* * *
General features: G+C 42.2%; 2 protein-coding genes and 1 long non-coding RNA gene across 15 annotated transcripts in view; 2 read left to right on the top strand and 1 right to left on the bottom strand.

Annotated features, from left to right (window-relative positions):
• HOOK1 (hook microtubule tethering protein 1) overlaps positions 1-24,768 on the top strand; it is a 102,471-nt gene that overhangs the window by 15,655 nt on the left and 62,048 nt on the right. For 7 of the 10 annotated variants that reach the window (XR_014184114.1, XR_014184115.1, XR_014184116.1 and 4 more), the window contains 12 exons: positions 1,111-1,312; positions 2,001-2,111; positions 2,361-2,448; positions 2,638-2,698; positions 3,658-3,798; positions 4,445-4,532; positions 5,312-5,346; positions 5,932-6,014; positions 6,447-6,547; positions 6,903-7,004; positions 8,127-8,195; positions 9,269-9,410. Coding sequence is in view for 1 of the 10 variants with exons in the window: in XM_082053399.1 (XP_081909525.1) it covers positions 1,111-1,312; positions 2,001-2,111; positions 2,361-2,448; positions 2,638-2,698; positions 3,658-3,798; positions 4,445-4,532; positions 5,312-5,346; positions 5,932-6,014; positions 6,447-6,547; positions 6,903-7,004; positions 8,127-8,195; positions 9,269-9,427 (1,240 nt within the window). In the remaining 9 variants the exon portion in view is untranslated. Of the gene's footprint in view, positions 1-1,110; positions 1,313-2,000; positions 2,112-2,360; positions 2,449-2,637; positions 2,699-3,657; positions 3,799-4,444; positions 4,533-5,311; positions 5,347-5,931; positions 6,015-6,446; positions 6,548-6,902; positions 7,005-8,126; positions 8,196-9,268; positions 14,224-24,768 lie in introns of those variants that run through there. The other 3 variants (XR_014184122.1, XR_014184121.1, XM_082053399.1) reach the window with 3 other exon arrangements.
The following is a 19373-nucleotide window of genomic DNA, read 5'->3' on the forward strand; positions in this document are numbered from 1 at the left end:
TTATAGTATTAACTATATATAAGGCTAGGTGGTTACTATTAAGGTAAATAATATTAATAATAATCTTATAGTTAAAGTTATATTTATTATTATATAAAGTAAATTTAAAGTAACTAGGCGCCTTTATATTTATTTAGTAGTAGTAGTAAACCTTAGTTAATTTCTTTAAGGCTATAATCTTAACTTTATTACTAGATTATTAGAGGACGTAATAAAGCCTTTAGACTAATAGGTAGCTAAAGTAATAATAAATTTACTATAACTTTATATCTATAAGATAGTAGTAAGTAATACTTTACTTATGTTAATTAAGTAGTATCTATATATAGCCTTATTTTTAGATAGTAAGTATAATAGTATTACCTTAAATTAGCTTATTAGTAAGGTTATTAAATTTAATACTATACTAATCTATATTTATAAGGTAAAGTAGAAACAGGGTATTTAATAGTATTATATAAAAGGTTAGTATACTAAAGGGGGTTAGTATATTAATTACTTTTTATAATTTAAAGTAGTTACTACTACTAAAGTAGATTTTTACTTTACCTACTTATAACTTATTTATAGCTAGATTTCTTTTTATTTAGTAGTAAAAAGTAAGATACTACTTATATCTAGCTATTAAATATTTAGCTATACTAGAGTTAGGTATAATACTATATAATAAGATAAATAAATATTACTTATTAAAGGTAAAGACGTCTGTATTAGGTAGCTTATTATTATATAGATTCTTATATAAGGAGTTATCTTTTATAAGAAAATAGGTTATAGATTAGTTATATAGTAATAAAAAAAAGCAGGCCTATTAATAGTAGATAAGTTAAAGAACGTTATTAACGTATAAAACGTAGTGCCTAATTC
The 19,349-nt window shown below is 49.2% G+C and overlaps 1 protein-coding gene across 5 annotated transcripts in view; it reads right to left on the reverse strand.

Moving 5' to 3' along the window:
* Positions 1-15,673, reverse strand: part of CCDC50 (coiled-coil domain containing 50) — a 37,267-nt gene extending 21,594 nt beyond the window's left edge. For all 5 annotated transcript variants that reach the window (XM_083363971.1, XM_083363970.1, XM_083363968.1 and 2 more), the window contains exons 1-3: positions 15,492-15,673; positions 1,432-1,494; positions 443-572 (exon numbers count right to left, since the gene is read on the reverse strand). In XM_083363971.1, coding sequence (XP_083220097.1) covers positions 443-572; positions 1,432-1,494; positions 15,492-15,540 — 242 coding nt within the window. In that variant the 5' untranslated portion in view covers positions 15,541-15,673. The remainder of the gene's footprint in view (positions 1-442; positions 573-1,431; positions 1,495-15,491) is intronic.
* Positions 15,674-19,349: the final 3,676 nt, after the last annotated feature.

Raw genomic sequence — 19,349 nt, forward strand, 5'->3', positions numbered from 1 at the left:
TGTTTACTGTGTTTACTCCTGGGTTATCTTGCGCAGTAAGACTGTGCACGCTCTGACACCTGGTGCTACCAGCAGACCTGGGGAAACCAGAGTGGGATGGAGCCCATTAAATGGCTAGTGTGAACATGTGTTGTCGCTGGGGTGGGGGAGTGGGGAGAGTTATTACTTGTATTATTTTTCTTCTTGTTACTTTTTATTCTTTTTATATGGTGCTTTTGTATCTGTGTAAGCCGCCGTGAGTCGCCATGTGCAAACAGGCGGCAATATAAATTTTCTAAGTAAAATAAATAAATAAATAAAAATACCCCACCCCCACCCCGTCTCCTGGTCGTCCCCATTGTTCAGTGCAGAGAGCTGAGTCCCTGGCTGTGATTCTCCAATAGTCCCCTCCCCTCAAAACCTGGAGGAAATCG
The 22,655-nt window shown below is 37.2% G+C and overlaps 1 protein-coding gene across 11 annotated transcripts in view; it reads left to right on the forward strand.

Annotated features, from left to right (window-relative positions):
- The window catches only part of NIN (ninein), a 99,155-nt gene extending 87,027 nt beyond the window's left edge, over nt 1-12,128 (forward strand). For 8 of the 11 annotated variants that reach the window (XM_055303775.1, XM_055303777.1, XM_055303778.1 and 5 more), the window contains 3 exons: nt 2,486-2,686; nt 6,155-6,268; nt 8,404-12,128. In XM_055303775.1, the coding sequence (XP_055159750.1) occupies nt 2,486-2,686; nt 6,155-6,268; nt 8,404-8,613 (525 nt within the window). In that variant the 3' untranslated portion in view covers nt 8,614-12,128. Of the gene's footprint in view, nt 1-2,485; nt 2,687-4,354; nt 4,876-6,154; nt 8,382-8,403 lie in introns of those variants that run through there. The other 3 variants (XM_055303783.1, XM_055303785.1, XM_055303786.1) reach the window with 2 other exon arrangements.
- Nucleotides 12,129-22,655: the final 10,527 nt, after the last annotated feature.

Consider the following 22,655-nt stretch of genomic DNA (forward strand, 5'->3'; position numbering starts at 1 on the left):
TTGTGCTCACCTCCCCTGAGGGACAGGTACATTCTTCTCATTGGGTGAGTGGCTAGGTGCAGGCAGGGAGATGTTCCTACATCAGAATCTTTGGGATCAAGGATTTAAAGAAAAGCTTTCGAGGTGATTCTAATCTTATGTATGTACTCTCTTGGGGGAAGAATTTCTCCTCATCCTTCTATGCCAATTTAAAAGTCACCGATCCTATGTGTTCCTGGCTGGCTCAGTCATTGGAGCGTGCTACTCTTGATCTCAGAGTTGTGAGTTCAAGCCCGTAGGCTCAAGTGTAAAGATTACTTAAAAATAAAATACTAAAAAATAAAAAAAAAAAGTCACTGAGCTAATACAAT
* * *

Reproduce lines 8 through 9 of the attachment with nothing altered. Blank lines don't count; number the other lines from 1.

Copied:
* Positions 1-15,673, reverse strand: part of CCDC50 (coiled-coil domain containing 50) — a 37,267-nt gene extending 21,594 nt beyond the window's left edge. For all 5 annotated transcript variants that reach the window (XM_083363971.1, XM_083363970.1, XM_083363968.1 and 2 more), the window contains exons 1-3: positions 15,492-15,673; positions 1,432-1,494; positions 443-572 (exon numbers count right to left, since the gene is read on the reverse strand). In XM_083363971.1, coding sequence (XP_083220097.1) covers positions 443-572; positions 1,432-1,494; positions 15,492-15,540 — 242 coding nt within the window. In that variant the 5' untranslated portion in view covers positions 15,541-15,673. The remainder of the gene's footprint in view (positions 1-442; positions 573-1,431; positions 1,495-15,491) is intronic.
* Positions 15,674-19,349: the final 3,676 nt, after the last annotated feature.